Friday, July 11, 2014

Hollywood in World War II

A Tribute to Those Who Served in World War II

By Shelby Vick

Editors' Note: Shelby Vick is one of our most devoted followers. As this year marks the 70th anniversary of D-Day, Shelby sent us a list of those in Hollywood and the film industry who placed their careers on hold while they fought against the Axis powers. We found his article most interesting and want to share it with you, our loyal audience. We hope you enjoy it as much as we did. Thank you, Shelby. By the way, Shelby is also a talented science-fiction writer and you can read his works at - an online homage to the S-F pulp magazines of the ‘30s through the ‘50s. Our own science fiction maven, Steve Herte, is preparing an article on a few of the stories for the website, which you’ll see here in the near future.

Don Adams, US Marines: Adams saw combat in the invasion of Guadalcanal and was the only survivor of his platoon. He contracted blackwater fever and nearly died, remaining hospitalized for more than a year. After his recovery, he served as a drill instructor.

Eddie Albert, US Coast Guard: Albert served as a lieutenant in the Coast Guard in the Pacific. He was awarded the Bronze Star for his actions during the Battle of Tarawa in November 1943, when, as a landing ship pilot, he rescued several hundred wounded Marines while under heavy enemy machine-gun fire.

James Arness, US Army: Severely wounded in the Battle of Anzio, leading to a lifelong limp. Military awards and medals include: the Bronze Star; the Purple Heart; the European-African-Middle Eastern Campaign Medal with three Bronze Star devices; World War II Victory Medal; and the Combat Infantryman's Badge.

Bea Arthur, US Marines: Arthur was one of the first women to become an active-duty United States Marine, serving as a truck driver and a typist while stationed at Marine Corps and Navy air stations in Virginia and North Carolina. During her military career, Arthur's rank went from private to corporal to sergeant to staff sergeant, the title she held upon her honorable discharge in September 1945.

Gene Autry, US Army Air Corps: Sgt. Gene Autry ferried fuel, ammunition, and arms in the China-India-Burma Theater of war, flying over the Himalayas, the hazardous air route known as "The Hump."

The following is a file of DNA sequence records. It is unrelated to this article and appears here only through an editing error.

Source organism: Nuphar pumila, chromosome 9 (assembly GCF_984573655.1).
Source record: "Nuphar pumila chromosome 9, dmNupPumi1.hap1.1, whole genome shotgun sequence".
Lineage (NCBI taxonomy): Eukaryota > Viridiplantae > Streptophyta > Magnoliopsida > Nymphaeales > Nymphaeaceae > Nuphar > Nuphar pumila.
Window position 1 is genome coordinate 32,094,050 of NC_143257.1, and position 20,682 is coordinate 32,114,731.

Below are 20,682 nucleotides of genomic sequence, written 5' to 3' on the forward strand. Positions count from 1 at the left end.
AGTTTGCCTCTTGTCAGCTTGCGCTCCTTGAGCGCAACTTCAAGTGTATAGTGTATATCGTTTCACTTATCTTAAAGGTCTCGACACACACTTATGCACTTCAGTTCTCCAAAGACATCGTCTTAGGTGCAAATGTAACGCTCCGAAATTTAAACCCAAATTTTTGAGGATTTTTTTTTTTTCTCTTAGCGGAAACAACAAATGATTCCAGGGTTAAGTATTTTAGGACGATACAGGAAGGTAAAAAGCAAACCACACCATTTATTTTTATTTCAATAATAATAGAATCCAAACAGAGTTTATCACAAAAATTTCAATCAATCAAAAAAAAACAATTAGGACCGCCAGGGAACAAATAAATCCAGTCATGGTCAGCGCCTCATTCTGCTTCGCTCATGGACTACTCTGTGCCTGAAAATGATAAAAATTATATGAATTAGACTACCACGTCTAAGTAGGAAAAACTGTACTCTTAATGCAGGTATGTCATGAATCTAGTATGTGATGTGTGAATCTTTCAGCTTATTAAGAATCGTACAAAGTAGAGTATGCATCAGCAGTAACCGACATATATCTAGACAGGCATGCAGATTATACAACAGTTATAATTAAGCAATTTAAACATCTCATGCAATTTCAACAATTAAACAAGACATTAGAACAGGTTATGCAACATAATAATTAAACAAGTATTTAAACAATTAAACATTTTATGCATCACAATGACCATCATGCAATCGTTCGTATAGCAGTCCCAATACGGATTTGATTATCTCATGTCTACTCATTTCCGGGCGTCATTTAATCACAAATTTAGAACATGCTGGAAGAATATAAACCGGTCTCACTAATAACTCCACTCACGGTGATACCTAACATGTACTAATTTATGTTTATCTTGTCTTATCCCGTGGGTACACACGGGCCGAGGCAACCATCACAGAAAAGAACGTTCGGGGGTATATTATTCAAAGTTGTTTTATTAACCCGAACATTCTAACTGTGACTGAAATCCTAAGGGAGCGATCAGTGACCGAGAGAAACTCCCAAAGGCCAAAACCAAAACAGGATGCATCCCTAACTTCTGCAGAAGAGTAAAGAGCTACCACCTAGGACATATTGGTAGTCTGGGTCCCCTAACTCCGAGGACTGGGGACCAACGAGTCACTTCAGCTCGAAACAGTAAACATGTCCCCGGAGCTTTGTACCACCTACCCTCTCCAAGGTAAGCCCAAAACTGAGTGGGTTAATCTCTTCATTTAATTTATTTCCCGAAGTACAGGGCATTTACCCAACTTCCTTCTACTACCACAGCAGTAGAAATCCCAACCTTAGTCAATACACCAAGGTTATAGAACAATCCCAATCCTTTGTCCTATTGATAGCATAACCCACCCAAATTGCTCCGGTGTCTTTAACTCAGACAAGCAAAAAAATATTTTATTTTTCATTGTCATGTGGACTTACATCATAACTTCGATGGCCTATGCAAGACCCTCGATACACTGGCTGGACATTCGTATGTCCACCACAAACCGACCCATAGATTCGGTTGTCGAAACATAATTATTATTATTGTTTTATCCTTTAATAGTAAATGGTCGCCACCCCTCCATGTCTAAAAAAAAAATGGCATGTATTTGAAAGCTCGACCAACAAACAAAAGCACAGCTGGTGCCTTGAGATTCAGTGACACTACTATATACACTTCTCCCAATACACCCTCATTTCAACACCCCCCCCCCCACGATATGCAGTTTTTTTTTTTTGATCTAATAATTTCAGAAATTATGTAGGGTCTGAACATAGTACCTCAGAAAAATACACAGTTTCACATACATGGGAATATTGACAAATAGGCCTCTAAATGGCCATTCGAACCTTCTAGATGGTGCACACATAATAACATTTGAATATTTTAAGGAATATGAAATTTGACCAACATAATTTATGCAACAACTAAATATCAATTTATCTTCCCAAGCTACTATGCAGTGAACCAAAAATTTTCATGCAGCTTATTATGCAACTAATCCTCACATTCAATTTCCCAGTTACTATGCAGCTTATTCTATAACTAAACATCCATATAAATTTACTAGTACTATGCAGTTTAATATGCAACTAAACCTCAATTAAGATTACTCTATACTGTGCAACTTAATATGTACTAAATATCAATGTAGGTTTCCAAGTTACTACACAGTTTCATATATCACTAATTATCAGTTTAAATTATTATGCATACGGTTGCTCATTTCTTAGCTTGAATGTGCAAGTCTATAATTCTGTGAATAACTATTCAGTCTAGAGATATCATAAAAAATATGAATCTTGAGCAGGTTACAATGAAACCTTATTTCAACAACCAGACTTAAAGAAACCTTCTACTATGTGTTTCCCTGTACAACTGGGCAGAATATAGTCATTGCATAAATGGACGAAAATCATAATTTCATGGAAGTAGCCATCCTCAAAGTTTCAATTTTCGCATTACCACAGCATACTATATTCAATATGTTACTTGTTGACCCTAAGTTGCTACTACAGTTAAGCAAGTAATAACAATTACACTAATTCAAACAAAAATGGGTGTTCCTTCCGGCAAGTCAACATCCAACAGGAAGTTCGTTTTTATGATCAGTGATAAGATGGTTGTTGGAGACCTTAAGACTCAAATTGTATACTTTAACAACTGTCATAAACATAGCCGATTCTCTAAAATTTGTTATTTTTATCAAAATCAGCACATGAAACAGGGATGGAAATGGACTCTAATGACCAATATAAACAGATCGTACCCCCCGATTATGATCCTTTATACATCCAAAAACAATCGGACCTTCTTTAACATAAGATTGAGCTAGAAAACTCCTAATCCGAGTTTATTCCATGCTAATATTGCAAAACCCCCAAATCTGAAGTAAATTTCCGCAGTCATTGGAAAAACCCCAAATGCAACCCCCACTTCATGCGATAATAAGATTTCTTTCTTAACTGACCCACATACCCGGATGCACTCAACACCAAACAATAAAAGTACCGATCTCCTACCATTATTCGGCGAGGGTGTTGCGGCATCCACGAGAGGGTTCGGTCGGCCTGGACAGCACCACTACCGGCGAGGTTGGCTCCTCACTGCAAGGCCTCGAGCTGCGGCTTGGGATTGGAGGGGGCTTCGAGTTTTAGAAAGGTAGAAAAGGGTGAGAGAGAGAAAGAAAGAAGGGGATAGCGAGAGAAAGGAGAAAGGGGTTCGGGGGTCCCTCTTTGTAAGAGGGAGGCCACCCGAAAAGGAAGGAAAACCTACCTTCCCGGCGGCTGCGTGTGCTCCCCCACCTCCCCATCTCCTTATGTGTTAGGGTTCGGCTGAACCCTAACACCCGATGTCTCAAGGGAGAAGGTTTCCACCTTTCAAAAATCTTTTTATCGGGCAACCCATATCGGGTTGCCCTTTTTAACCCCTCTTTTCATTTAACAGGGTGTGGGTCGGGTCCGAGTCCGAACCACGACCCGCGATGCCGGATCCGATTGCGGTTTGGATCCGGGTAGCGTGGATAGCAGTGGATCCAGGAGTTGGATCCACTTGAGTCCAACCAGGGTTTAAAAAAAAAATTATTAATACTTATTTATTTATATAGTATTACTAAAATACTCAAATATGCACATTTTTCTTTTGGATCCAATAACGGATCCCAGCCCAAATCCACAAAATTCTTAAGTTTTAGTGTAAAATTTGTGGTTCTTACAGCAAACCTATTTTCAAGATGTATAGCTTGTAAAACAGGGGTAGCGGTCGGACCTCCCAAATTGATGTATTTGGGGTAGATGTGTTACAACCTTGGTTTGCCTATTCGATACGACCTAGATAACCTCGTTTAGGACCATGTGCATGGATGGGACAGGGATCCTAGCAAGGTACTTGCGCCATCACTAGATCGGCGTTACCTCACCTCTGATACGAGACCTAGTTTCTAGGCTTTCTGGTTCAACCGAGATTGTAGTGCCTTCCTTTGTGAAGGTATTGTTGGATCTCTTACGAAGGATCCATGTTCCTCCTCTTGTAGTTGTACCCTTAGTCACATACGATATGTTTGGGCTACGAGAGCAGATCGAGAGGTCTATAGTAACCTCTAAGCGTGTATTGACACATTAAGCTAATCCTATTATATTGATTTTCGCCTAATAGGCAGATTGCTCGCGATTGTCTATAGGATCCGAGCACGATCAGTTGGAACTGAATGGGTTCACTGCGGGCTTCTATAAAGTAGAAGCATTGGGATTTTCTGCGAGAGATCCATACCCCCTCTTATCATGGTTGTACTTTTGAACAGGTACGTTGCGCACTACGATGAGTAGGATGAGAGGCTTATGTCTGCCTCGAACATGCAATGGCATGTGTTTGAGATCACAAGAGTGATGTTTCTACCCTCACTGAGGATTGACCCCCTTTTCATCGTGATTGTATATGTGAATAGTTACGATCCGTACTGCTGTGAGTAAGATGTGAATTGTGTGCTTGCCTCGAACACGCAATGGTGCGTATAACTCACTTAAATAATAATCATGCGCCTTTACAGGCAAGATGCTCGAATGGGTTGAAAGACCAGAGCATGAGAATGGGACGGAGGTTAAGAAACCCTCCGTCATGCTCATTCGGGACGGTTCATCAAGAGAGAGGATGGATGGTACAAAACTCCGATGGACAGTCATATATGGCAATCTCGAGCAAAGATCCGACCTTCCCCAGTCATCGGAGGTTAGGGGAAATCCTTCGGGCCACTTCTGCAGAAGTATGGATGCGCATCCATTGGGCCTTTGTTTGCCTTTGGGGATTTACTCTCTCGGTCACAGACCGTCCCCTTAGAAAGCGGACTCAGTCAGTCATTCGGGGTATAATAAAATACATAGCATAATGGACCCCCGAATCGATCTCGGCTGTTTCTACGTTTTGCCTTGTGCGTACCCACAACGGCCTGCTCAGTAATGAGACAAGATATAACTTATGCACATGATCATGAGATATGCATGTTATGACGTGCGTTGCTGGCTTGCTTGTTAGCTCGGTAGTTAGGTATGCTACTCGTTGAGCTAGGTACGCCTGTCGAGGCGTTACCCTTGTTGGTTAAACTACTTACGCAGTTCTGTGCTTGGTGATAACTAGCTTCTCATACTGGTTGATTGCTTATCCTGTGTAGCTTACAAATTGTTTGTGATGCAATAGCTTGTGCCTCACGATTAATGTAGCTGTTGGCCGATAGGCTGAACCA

Lew Ayres: The star of the 1930 antiwar film All Quiet on the Western Front was so affected by the film's message that he became a conscientious objector when called to duty in World War II. Ayres volunteered for duty as a non-combatant medic and was one of 16 medics who participated in the invasion of Leyte, setting up evacuation hospitals under fire and later tending to wounded soldiers. He donated his Army salary to the Red Cross. Publicly perceived to be a coward (MGM dropped his contract) it wasn’t until after the war that the public learned of Ayres' bravery under fire as a non-combatant medical corpsman and he was permitted to resume his career.

Parley Baer, US Army Air Corps: Served in the Pacific theater, earning seven Battle Stars and a Presidential Citation. He also attained the rank of captain.

Neville Brand, US Army. Joined the US Army in 1939, meaning to make a career in the military. Over the course of his career, Brand earned the following awards: Silver Star for gallantry in combat, Purple Heart, the Good Conduct Medal, the American Defense Service Ribbon, the European/African/Middle Eastern Theater Ribbon with three Battle Stars, one Overseas Service Bar, one Service Stripe, and the Combat Infantryman's Badge.

Charles Bronson, US Army Air Corps: Enlisted in 1943 and served as an aircraft gunner in the 760th Flexible Gunnery Training Squadron. In 1945, he was a B-29 Superfortress tail gunner with the 39th Bombardment Group based on Guam. He also served on Tinian and Saipan, and was awarded a Purple Heart for wounds received.

Richard Burton, RAF: During World War II, he was admitted to Exeter College, Oxford, in 1944 to take the "University Short Course" for six months as a Royal Air Force cadet. He served until 1947.

Joseph Campanella, US Navy: During World War II, Campanella became one of the youngest ever skippers in the wartime Navy.

Frank Capra, US Army: Enlisted in the Army as a major four days after Pearl Harbor. Assigned to work directly under US Chief of Staff General George Marshall, Capra directed or co-directed war information documentaries, including the seven-episode Why We Fight series.

Art Carney, US Army: Participated in the landing in Normandy. Wounded in the leg by shrapnel, he was hospitalized for nine months, and walked with a limp the rest of his life.

James Doohan, Royal Canadian Artillery: Landed on Juno Beach on D-Day as a member of the Royal Canadian Artillery. While walking across a minefield, he and his unit came under attack by enemy fire. He was hit by four times in the leg, the middle finger of his right hand was shot off, and a bullet struck his chest. His life was saved when it hit a silver cigarette case that had been given to him by his brother.